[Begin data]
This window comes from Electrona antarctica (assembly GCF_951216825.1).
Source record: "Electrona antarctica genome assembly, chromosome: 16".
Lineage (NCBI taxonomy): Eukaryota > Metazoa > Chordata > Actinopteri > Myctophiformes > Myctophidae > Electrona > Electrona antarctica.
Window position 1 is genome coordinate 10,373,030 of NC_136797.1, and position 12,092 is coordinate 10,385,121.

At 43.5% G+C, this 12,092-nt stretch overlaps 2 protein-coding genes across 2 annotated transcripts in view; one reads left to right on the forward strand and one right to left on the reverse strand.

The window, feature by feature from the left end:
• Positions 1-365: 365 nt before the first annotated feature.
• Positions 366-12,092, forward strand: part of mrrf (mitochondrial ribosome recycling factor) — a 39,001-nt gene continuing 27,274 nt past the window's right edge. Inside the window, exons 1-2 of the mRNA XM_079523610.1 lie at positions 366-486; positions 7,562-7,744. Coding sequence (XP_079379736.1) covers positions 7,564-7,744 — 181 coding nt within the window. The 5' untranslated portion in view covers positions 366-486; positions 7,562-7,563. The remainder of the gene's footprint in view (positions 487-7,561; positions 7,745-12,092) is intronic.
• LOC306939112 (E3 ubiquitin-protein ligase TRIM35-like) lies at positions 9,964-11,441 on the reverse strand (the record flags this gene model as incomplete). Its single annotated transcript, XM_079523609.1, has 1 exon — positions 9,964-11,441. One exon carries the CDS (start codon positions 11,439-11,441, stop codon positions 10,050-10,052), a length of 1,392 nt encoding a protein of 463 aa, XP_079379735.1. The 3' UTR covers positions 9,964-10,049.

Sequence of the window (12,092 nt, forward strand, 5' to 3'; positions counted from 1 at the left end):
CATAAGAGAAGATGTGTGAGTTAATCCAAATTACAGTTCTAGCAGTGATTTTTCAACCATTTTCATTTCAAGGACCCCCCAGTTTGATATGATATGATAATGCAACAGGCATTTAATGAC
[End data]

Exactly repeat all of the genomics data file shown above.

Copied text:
This window comes from Electrona antarctica (assembly GCF_951216825.1).
Source record: "Electrona antarctica genome assembly, chromosome: 16".
Lineage (NCBI taxonomy): Eukaryota > Metazoa > Chordata > Actinopteri > Myctophiformes > Myctophidae > Electrona > Electrona antarctica.
Window position 1 is genome coordinate 10,373,030 of NC_136797.1, and position 12,092 is coordinate 10,385,121.

At 43.5% G+C, this 12,092-nt stretch overlaps 2 protein-coding genes across 2 annotated transcripts in view; one reads left to right on the forward strand and one right to left on the reverse strand.

The window, feature by feature from the left end:
• Positions 1-365: 365 nt before the first annotated feature.
• Positions 366-12,092, forward strand: part of mrrf (mitochondrial ribosome recycling factor) — a 39,001-nt gene continuing 27,274 nt past the window's right edge. Inside the window, exons 1-2 of the mRNA XM_079523610.1 lie at positions 366-486; positions 7,562-7,744. Coding sequence (XP_079379736.1) covers positions 7,564-7,744 — 181 coding nt within the window. The 5' untranslated portion in view covers positions 366-486; positions 7,562-7,563. The remainder of the gene's footprint in view (positions 487-7,561; positions 7,745-12,092) is intronic.
• LOC306939112 (E3 ubiquitin-protein ligase TRIM35-like) lies at positions 9,964-11,441 on the reverse strand (the record flags this gene model as incomplete). Its single annotated transcript, XM_079523609.1, has 1 exon — positions 9,964-11,441. One exon carries the CDS (start codon positions 11,439-11,441, stop codon positions 10,050-10,052), a length of 1,392 nt encoding a protein of 463 aa, XP_079379735.1. The 3' UTR covers positions 9,964-10,049.

Sequence of the window (12,092 nt, forward strand, 5' to 3'; positions counted from 1 at the left end):
CATAAGAGAAGATGTGTGAGTTAATCCAAATTACAGTTCTAGCAGTGATTTTTCAACCATTTTCATTTCAAGGACCCCCCAGTTTGATATGATATGATAATGCAACAGGCATTTAATGAC